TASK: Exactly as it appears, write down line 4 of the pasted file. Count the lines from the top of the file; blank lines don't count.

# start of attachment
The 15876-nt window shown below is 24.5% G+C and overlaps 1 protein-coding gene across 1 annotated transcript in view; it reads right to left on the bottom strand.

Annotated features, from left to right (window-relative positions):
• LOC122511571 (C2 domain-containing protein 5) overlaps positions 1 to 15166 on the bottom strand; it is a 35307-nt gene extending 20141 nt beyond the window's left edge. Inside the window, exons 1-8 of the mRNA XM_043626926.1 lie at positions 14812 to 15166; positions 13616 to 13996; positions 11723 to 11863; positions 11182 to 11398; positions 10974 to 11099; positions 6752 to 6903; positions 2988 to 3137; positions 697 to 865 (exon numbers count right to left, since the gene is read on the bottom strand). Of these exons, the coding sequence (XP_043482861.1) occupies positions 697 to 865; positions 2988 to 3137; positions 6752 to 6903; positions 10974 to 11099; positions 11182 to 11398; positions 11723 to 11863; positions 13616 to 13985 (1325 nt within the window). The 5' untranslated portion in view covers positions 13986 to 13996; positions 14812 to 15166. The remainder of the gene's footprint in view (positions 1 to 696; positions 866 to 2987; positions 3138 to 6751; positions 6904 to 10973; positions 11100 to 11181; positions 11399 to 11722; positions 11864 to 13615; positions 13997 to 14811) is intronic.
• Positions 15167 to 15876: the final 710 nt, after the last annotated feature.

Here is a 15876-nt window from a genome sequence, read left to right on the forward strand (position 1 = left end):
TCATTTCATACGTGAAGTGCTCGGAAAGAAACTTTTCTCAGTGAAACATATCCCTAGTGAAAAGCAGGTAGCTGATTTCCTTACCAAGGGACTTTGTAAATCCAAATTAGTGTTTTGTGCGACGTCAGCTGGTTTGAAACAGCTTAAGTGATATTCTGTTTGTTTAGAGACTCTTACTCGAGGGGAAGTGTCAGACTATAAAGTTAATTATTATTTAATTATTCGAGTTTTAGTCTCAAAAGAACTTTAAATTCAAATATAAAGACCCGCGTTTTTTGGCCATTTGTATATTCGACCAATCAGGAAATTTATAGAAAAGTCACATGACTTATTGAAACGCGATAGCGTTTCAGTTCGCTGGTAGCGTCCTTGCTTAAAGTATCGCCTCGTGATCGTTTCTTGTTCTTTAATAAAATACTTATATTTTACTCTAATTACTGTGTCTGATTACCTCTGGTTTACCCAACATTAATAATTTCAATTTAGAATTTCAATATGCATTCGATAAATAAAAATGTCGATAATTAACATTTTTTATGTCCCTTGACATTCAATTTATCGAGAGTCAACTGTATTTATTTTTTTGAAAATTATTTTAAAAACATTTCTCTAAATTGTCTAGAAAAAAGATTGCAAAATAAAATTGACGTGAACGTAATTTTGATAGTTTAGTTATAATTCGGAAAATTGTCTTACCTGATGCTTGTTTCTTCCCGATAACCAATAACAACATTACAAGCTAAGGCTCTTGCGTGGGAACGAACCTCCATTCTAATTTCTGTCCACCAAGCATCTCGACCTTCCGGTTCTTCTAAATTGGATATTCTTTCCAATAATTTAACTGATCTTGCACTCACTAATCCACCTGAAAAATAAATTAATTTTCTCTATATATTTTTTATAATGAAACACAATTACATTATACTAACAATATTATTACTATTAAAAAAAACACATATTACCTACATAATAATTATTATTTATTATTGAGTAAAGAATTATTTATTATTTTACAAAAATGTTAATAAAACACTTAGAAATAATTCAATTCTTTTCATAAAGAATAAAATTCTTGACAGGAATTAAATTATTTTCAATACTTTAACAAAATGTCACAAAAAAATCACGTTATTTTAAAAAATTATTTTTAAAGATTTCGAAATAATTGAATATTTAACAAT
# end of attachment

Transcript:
• Positions 15167 to 15876: the final 710 nt, after the last annotated feature.